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Group Theory

  1. Oct 30, 2013 #1
    1. The problem statement, all variables and given/known data

    Let ##G## be a cyclic group of order ##7,## that is, ##G## consists of all ##a^i##, where ##a^7 = e.## Why is the mapping ##\phi:a^i\to a^{2i}## an automorphism of ##G## of order ##3##?

    The attempt at a solution

    I know the group ##G## is formed by the elements ##\{ e, a, a^2, a^3, a^4, a^5, a^6 \}##. Now under the mapping of ##\phi##, the order of elements is changed to: ##e, a^2, a^4, a^6, a, a^3, a^5 ##. Thus, ##\phi## is both one-one and onto. What I don't understand is why ##G## is of order ##3## by the map ##\phi##?
     
  2. jcsd
  3. Oct 30, 2013 #2

    Dick

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    Play around with it. Order 3 means ##\phi^3## is the identity. Is it? Is ##\phi^3(a)=\phi(\phi(\phi(a)))=a##?
     
  4. Oct 30, 2013 #3

    pasmith

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    The automorphisms of [itex]G[/itex] are themselves a group, [itex]\mathrm{Aut}(G)[/itex], under the operation of composition of functions. An automorphism [itex]\phi \in \mathrm{Aut}(G)[/itex] being of order 3 means that [itex]\phi^3[/itex] is the identity function on [itex]G[/itex], [itex]\mathrm{Id}_G \in \mathrm{Aut}(G)[/itex].

    So what's [itex]\phi^3(a^i)[/itex]?
     
  5. Oct 30, 2013 #4
    But how did they get ##\phi^3##? How did they know ##\phi## has order 3? For example, does it have order ##8## or ##9##?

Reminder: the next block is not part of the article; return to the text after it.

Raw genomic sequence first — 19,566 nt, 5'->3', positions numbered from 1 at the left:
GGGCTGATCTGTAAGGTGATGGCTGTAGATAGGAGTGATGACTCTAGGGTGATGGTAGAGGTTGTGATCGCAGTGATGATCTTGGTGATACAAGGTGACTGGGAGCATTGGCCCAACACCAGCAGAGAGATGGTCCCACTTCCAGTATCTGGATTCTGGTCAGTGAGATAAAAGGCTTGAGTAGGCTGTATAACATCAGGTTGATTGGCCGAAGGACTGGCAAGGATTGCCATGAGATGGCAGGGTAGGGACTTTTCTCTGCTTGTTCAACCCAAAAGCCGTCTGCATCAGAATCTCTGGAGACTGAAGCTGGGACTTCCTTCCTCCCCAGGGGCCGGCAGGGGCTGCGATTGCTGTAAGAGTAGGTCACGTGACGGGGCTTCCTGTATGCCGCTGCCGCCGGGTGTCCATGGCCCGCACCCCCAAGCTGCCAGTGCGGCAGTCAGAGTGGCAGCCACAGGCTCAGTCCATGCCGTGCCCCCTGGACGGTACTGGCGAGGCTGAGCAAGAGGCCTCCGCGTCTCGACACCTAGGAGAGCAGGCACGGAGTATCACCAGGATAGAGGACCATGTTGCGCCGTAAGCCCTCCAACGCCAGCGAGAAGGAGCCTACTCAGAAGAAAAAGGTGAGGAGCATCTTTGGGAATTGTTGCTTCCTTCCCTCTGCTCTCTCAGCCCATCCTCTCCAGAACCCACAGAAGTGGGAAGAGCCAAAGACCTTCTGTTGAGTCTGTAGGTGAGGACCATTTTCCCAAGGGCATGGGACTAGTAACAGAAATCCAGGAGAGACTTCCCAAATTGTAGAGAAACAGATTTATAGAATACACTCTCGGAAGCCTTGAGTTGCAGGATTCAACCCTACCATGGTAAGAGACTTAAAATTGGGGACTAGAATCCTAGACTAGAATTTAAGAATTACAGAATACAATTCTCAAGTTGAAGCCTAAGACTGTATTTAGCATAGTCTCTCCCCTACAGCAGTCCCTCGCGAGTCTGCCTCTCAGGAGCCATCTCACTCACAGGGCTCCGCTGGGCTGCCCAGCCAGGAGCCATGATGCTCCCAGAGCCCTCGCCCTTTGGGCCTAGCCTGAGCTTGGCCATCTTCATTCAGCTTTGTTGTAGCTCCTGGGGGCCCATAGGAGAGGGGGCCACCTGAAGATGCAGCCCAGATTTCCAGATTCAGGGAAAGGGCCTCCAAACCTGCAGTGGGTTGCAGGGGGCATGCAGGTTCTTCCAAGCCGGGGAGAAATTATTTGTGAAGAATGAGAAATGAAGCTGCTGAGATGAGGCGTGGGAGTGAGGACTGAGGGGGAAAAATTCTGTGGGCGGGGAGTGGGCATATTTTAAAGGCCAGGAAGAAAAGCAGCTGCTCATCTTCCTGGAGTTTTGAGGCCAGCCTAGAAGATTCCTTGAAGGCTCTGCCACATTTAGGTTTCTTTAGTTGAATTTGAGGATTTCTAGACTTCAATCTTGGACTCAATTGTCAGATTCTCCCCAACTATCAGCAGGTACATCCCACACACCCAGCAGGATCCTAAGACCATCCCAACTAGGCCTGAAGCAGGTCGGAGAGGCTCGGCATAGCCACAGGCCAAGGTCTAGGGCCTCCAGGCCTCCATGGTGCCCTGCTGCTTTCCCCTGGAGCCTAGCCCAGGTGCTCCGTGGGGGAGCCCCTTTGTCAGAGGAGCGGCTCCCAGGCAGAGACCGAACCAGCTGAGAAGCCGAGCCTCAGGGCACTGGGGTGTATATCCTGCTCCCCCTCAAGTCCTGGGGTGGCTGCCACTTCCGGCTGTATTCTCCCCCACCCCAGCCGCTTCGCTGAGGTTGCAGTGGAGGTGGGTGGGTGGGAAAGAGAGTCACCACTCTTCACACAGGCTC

6. Oct 30, 2013 #5

    Dick

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    The order of the automorphism, n, is the smallest number such that ##\phi^n## is the identity automorphism. They didn't just know that it is 3, they figured it out. And they are asking you to do the same. You figured out the mapping for ##\phi## pretty easily, now do ##\phi^3##.
     
  7. Oct 30, 2013 #6
    Ohh, thank you! I understand now. I thought they came up with it out of the blue.

    But is there an easy way to verify the order of the automorphism?
     
  8. Oct 30, 2013 #7

    Dick

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    Sure, there's an easier way than working out the whole group mapping. I think you should work that out by playing with it. Once you've done that and given it some thought, do you see that if ##\phi^n(a)=a## where a is a generator then ##\phi^n(x)=x## for all elements of the group?
     
  9. Oct 31, 2013 #8
    Dick - No I cant see that. Why is that?
     
  10. Oct 31, 2013 #9

    Dick

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    Think about it. Every element of the group is a power of a and ##\phi^n(a)=a## and ##\phi## is a homomorphism. Put those things together.
     
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